This book is interesting and I learned a lot about a culture very different from my own. Roose is very fair to the subjects. He covers both what he considered good and not so good about life at Liberty and as an Evangelical Christian. At several points, he struggles with the ethics of keeping his secret. He did eventually go back and tell the friends he'd made the truth.

Roose narrates the audio edition himself and while he's not making a career out of audiobook narration, he does a decent job. I highly recommend this one and I will be recommending that The Hubster make this his next audiobook.

Nov 10, 2019, 8:49pm

Thursday, 1:17 p.m. by Michael Landweber

Duck is a 17 year old walking around Washington DC a few hours after his mother died. Then time stops. However, it only stops for everyone and everything but Duck. No one is moving. Machines don't work. He's not going to starve because with time stopped all the food will remain fresh.

It's an interesting premise and I enjoyed this book. Duck has to figure out how to manage and survive. He's a kid so he does some immature and stupid things but he also spends a lot of time analyzing his situation.

Duck narrate the story and he inserts periodic chapters written as a guidebook for what to do if you're ever in his situation. He has a quirky sense of humor and there's a bit of fun here and there in between Duck's thinking about his past and his relationships with his family and friends.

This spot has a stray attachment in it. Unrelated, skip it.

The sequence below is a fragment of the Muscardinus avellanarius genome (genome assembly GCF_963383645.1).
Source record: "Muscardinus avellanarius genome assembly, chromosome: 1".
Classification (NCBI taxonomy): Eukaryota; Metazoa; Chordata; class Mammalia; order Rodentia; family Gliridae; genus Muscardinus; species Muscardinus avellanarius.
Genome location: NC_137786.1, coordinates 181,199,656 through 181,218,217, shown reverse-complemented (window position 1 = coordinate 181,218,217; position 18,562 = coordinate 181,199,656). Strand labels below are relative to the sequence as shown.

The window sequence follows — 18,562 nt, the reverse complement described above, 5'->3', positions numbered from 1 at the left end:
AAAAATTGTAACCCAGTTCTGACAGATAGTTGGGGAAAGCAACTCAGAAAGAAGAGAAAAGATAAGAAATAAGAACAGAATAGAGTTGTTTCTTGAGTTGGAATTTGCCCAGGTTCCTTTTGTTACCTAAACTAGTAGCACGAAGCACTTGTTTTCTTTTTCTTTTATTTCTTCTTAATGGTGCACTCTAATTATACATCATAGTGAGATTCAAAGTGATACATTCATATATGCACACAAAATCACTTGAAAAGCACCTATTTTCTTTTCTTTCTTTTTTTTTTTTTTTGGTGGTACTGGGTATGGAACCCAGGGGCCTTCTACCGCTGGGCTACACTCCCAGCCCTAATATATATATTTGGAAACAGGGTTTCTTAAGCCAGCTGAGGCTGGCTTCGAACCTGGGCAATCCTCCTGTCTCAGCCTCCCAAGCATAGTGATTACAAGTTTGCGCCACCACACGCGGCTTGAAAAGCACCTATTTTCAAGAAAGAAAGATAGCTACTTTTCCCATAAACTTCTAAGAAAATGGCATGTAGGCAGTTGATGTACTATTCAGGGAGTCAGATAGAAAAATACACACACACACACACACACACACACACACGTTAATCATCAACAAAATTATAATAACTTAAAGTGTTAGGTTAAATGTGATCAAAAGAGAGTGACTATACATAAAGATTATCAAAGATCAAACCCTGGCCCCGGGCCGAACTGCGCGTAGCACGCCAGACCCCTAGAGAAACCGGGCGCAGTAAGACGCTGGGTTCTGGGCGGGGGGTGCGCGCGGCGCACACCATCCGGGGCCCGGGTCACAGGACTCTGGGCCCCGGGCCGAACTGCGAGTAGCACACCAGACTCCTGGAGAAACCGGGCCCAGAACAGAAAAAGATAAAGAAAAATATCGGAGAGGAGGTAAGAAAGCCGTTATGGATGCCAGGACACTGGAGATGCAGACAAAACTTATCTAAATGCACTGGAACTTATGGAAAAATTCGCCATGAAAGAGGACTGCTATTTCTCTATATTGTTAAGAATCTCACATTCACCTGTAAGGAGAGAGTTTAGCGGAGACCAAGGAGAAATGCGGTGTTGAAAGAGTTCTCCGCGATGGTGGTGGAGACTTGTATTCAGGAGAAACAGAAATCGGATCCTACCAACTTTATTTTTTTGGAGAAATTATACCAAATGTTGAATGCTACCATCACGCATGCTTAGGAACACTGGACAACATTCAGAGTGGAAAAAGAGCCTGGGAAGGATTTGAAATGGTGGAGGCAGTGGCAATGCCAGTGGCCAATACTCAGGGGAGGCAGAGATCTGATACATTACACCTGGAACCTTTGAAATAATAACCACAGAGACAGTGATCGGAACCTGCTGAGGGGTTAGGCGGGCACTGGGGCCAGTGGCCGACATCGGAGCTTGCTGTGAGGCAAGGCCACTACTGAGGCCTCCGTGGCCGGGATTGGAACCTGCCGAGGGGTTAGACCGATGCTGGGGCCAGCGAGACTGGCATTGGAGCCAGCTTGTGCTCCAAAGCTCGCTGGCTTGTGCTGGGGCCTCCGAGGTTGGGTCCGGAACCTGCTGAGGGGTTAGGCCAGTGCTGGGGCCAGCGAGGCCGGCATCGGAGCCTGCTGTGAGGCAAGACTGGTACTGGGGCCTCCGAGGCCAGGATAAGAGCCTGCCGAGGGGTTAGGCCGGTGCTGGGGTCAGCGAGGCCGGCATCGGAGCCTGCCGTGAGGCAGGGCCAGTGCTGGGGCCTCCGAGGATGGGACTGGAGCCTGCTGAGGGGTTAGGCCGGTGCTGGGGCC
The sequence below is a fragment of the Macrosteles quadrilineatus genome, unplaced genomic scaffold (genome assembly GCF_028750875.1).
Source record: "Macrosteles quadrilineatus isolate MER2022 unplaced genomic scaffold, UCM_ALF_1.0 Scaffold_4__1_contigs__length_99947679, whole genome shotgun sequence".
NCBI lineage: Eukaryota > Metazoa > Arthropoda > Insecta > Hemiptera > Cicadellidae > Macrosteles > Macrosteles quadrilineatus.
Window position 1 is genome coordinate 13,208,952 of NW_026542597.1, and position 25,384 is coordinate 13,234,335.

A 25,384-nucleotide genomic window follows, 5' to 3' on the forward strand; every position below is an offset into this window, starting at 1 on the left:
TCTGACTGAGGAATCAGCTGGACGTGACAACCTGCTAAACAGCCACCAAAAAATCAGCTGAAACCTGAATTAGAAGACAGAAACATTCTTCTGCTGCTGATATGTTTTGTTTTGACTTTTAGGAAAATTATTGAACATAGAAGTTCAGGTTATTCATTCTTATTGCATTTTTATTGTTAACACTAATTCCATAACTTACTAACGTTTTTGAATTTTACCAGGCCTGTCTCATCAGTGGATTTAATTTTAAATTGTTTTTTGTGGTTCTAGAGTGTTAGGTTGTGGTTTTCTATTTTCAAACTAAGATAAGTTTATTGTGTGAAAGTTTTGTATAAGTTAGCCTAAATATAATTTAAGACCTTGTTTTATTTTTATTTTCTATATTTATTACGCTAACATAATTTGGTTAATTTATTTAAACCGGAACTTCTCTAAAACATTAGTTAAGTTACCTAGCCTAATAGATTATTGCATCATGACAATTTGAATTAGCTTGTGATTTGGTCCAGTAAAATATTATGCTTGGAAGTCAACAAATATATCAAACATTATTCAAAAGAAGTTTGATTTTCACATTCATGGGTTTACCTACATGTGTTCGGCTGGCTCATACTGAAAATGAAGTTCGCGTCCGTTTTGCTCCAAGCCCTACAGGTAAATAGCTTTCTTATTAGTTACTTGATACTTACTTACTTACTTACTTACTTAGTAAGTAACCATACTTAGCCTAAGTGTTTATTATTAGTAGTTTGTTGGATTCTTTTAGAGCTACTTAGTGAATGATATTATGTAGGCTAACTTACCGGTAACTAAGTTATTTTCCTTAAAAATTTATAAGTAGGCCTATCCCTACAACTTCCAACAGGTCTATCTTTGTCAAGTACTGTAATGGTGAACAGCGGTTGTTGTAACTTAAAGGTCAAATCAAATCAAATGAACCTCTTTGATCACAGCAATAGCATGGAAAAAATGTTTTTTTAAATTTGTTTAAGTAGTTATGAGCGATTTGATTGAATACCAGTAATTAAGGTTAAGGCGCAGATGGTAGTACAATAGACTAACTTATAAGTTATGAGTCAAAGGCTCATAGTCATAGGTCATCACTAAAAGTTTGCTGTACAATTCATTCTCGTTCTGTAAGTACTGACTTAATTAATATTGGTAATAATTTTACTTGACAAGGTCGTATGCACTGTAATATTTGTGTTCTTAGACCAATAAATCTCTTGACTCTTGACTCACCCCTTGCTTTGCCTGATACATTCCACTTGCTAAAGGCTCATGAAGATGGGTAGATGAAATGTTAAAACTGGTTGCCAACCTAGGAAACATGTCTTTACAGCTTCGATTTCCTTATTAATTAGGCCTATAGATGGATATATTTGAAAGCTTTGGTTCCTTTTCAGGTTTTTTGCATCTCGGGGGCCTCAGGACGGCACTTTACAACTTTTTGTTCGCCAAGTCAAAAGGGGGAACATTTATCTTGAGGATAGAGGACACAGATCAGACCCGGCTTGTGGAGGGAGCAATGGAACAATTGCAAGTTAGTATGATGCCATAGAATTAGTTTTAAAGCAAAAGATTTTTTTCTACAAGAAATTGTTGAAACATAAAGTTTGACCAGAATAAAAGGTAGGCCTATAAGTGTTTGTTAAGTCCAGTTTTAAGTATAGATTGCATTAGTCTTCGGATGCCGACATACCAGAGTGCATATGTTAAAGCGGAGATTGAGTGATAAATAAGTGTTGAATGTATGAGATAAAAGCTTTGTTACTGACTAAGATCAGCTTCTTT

It's a quick read but one that will leave you thinking.

Nov 10, 2019, 8:50pm

Gideon Falls Vol. 2: Original Sins by Jeff Lemire

I used to read a lot of horror and supernatural books, but I pretty much have stopped reading much in those genres. This series is an exception simply because it's Jeff Lemire. I'm predisposed to like anything he does, and this series is no exception. It's a mix of supernatural and horror and definitely darker than much of Lemire's other work. The first volume was a lot of setup and stage setting but drew me in and got me hooked.

This second volume begins to answer some questions but also raises many more. Andrea Sorrentino's artwork continues to be impressive. Some of the pages have extremely creative layouts. While most of it is dark and moody there are some spectacular scenes and others that are fairly gritty looking. The layouts definitely add to the story.

The story continues to move back and forth between the small town of Gideon Falls and a large city. There are connections but the answers to what it all means will have to wait for more of the series.

While this kind of story isn't my usual cup of tea, I'm hooked and absolutely recommend it.

Nov 11, 2019, 5:53pm

>143 SuziQoregon: This one does sound interesting, Juli.

Nov 29, 2019, 3:07pm

Juli--Happy Day After!! I hope you had fun with food and friends and that you have lots of leftovers (so you can have more time to read, of course!!).

>144 SuziQoregon: Ooooh! I like Jeff Lemire. I will have to ad that one to the list. Thanks!

And enjoy the weekend. : )

Nov 30, 2019, 10:27am

>145 BLBera: I thought it was pretty good.